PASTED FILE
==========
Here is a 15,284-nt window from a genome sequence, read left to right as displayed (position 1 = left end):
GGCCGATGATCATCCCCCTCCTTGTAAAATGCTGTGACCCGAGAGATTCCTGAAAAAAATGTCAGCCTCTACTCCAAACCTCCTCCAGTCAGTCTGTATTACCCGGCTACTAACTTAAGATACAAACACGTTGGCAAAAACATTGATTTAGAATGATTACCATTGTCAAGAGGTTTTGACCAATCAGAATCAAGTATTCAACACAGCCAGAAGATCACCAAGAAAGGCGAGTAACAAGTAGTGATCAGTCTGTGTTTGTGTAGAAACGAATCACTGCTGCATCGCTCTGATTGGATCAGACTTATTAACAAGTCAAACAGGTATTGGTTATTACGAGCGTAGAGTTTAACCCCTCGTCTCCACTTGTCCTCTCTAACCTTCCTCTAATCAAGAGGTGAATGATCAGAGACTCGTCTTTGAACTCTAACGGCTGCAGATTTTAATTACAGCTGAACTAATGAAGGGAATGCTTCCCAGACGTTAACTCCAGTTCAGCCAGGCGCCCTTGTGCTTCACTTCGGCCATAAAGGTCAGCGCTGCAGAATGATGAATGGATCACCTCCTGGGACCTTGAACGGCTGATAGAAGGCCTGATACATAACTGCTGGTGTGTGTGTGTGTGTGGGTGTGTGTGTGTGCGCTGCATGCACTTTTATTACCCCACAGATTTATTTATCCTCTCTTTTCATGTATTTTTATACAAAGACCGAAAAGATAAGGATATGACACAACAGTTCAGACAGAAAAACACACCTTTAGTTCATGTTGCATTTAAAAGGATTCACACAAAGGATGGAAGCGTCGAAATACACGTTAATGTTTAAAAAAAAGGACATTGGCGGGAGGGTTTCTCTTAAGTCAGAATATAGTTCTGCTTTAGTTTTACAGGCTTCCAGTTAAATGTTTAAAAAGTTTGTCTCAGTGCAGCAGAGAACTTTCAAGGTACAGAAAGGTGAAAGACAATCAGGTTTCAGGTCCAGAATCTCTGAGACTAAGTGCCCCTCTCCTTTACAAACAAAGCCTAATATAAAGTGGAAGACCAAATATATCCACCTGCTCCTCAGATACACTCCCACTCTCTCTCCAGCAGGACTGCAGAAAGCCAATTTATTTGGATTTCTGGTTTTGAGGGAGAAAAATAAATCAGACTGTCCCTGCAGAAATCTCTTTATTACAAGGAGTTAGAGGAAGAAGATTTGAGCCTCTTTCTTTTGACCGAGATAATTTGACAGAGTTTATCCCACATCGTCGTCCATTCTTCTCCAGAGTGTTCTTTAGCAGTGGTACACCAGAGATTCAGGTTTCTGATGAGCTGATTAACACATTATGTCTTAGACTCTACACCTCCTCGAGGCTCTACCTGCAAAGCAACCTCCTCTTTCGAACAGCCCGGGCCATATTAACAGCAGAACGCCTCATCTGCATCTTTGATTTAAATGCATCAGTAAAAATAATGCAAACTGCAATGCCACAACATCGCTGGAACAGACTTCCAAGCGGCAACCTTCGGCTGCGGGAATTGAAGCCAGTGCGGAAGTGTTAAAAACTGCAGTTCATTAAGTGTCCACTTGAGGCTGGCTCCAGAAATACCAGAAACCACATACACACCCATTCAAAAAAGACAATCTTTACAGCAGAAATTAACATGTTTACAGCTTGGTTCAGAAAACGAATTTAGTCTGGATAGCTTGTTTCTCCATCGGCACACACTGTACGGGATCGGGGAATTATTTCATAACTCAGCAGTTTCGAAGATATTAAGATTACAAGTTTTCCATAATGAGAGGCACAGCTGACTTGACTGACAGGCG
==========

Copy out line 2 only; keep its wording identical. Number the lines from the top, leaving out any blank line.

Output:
GGCCGATGATCATCCCCCTCCTTGTAAAATGCTGTGACCCGAGAGATTCCTGAAAAAAATGTCAGCCTCTACTCCAAACCTCCTCCAGTCAGTCTGTATTACCCGGCTACTAACTTAAGATACAAACACGTTGGCAAAAACATTGATTTAGAATGATTACCATTGTCAAGAGGTTTTGACCAATCAGAATCAAGTATTCAACACAGCCAGAAGATCACCAAGAAAGGCGAGTAACAAGTAGTGATCAGTCTGTGTTTGTGTAGAAACGAATCACTGCTGCATCGCTCTGATTGGATCAGACTTATTAACAAGTCAAACAGGTATTGGTTATTACGAGCGTAGAGTTTAACCCCTCGTCTCCACTTGTCCTCTCTAACCTTCCTCTAATCAAGAGGTGAATGATCAGAGACTCGTCTTTGAACTCTAACGGCTGCAGATTTTAATTACAGCTGAACTAATGAAGGGAATGCTTCCCAGACGTTAACTCCAGTTCAGCCAGGCGCCCTTGTGCTTCACTTCGGCCATAAAGGTCAGCGCTGCAGAATGATGAATGGATCACCTCCTGGGACCTTGAACGGCTGATAGAAGGCCTGATACATAACTGCTGGTGTGTGTGTGTGTGTGGGTGTGTGTGTGTGCGCTGCATGCACTTTTATTACCCCACAGATTTATTTATCCTCTCTTTTCATGTATTTTTATACAAAGACCGAAAAGATAAGGATATGACACAACAGTTCAGACAGAAAAACACACCTTTAGTTCATGTTGCATTTAAAAGGATTCACACAAAGGATGGAAGCGTCGAAATACACGTTAATGTTTAAAAAAAAGGACATTGGCGGGAGGGTTTCTCTTAAGTCAGAATATAGTTCTGCTTTAGTTTTACAGGCTTCCAGTTAAATGTTTAAAAAGTTTGTCTCAGTGCAGCAGAGAACTTTCAAGGTACAGAAAGGTGAAAGACAATCAGGTTTCAGGTCCAGAATCTCTGAGACTAAGTGCCCCTCTCCTTTACAAACAAAGCCTAATATAAAGTGGAAGACCAAATATATCCACCTGCTCCTCAGATACACTCCCACTCTCTCTCCAGCAGGACTGCAGAAAGCCAATTTATTTGGATTTCTGGTTTTGAGGGAGAAAAATAAATCAGACTGTCCCTGCAGAAATCTCTTTATTACAAGGAGTTAGAGGAAGAAGATTTGAGCCTCTTTCTTTTGACCGAGATAATTTGACAGAGTTTATCCCACATCGTCGTCCATTCTTCTCCAGAGTGTTCTTTAGCAGTGGTACACCAGAGATTCAGGTTTCTGATGAGCTGATTAACACATTATGTCTTAGACTCTACACCTCCTCGAGGCTCTACCTGCAAAGCAACCTCCTCTTTCGAACAGCCCGGGCCATATTAACAGCAGAACGCCTCATCTGCATCTTTGATTTAAATGCATCAGTAAAAATAATGCAAACTGCAATGCCACAACATCGCTGGAACAGACTTCCAAGCGGCAACCTTCGGCTGCGGGAATTGAAGCCAGTGCGGAAGTGTTAAAAACTGCAGTTCATTAAGTGTCCACTTGAGGCTGGCTCCAGAAATACCAGAAACCACATACACACCCATTCAAAAAAGACAATCTTTACAGCAGAAATTAACATGTTTACAGCTTGGTTCAGAAAACGAATTTAGTCTGGATAGCTTGTTTCTCCATCGGCACACACTGTACGGGATCGGGGAATTATTTCATAACTCAGCAGTTTCGAAGATATTAAGATTACAAGTTTTCCATAATGAGAGGCACAGCTGACTTGACTGACAGGCG